FBI helping India in Mumbai terror attack probeJanuary 10th, 2009 - 11:37 am ICT by IANS
Washington, Jan 10 (IANS) The FBI is working with its Indian law enforcement and intelligence partners to uncover how the Mumbai terror attacks were executed, how the attackers were trained and how long the attacks took to plan. There were “key lessons” to be learnt from it, a special Senate hearing on Mumbai was told. In response to the Nov 26 Mumbai assault by ten terrorists, the Federal Bureau of Investigation, charged with protecting US against terrorist and foreign intelligence threats, obtained approval from the Indian government and the US embassy in New Delhi to deploy personnel to assist with the investigation, a Senate panel was told Thursday.
The team, which arrived in Mumbai Nov 29, has two major jobs, a senior FBI official said at a hearing of the Senate Homeland Security and Governmental Affairs Committee while declining to give details of FBI’s role in the ongoing investigation because of the diplomatic sensitivities involved.
“One is the pursuit of justice, which involves traditional forensic-based investigative work to track down those who’ve murdered Americans and to determine who the attackers’ co-conspirators were,” Donald Van Duyn, Chief Intelligence Officer, National Security Branch, FBI Directorate Of Intelligence said.
“Two, and equally important, is the pursuit of a prevention mission, which involves generating new information to determine who else might be out there who potentially poses a threat to the United States, our citizens and our allies.”
So far, the Mumbai attacks have reinforced several key lessons, Van Duyn said: “One, terrorist organizations don’t need weapons of mass destruction or even large quantities of explosives to be effective. The simplest weapons can be as deadly.
“It comes as no surprise that a small, disciplined team of highly trained individuals can wreak the level of havoc that we saw in Mumbai. Other terrorist groups will no doubt take note of and seek to emulate the Mumbai attacks,” he said.
The take home lesson “is that we need to continue to look at both large and small organizations with the right combination of capabilities and intent to carry out attacks.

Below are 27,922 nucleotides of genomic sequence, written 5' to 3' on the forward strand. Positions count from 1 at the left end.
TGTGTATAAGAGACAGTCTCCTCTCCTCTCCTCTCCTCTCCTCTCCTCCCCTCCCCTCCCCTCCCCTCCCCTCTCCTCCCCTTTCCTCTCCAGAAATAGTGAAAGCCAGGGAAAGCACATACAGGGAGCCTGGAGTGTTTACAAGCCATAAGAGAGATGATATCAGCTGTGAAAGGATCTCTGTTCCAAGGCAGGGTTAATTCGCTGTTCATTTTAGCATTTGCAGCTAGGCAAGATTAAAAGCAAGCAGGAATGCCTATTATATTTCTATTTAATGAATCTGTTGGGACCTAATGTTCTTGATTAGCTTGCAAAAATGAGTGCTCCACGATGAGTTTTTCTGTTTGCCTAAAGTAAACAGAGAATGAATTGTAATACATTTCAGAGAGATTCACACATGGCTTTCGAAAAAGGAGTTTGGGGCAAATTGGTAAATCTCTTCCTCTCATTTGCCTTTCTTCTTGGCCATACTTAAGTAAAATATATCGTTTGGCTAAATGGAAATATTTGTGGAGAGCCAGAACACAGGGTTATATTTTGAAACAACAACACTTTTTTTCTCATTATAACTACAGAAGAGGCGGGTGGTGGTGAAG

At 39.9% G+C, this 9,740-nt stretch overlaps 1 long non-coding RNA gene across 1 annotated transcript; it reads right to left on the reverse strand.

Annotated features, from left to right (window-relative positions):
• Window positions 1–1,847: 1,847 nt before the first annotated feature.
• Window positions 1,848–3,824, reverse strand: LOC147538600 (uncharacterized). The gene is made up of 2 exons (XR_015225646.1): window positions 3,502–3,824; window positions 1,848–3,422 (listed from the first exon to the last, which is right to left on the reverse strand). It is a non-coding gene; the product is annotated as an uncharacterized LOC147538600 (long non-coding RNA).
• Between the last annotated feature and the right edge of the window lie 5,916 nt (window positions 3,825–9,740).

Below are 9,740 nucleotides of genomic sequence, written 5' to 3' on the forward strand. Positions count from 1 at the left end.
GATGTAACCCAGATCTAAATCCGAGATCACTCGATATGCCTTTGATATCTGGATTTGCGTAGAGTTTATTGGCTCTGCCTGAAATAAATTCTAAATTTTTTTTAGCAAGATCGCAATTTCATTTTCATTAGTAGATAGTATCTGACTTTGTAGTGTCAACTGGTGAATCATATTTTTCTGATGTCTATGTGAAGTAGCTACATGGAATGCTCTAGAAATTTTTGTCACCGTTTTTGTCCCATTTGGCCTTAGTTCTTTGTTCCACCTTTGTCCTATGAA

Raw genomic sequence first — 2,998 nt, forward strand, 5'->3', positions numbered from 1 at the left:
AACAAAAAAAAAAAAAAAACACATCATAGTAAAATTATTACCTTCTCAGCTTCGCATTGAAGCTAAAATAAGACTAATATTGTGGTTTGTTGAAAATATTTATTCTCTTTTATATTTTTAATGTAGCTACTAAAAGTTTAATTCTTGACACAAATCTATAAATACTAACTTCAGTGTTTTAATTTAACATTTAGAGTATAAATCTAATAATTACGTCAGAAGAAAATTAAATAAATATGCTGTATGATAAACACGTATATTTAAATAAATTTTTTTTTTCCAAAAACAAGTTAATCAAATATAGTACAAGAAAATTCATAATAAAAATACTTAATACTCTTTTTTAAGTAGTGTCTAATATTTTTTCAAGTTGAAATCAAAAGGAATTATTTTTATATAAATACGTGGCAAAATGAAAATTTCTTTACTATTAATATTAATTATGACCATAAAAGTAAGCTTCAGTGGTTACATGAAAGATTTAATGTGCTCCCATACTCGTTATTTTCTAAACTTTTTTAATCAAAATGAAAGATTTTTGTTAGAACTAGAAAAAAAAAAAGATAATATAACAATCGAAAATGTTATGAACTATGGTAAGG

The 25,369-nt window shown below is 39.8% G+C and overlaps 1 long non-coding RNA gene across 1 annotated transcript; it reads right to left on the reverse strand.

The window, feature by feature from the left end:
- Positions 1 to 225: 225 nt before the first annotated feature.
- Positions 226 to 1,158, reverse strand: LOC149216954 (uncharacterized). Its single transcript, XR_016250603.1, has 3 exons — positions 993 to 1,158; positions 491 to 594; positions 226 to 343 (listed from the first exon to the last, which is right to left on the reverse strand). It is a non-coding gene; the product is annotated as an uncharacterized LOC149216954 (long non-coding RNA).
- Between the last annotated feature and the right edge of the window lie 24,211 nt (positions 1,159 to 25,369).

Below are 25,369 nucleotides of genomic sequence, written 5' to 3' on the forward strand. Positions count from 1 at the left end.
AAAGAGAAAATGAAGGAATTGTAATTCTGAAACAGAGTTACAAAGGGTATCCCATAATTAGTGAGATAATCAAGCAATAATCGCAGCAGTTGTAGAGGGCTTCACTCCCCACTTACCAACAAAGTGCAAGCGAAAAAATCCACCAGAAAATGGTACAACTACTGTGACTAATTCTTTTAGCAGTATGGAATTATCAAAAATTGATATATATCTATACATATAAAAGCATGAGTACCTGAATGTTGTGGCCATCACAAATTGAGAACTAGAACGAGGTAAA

The second lesson, he said, is “We need to reenergise our efforts to keep the American public engaged and vigilant. That is critical to the effort to prevent something like the Mumbai attacks from occurring on our shores.
“Finally, we must remember that terrorist organizations may begin as a threat to their surrounding localities, but can quickly gain broader aspirations,” Van Duyn said.
“The Mumbai attacks reinforced the reality that Lashkar-e-Taiba, the group believed to be responsible for the Mumbai attacks, has the capability to operate outside its own home base of Kashmir,” he said.
“These attacks remind us that we must examine other groups that appear to be active only locally and determine where they have the operational capability and strategic intention to undertake a more regional or global agenda,” he said.
Raymond Kelly, Commissioner, New York City Police Department said Mumbai attacks could well be termed as a turning point in terrorists’ strategy “in the sense that, you know, the relative simplicity of this attack is picked up by others.”
“And that’s exactly what is, a low-tech approach,” he said. “We have been concerned, and understandably, about suicide bombings that have happened throughout the world. Here we see individuals armed with basic weaponry.”
“We don’t believe that the AK- 56 that they had as weapons were even automatic. We believe they were semi-automatic. So these are basic weapons that created almost 500 deaths and serious injuries,” he said.
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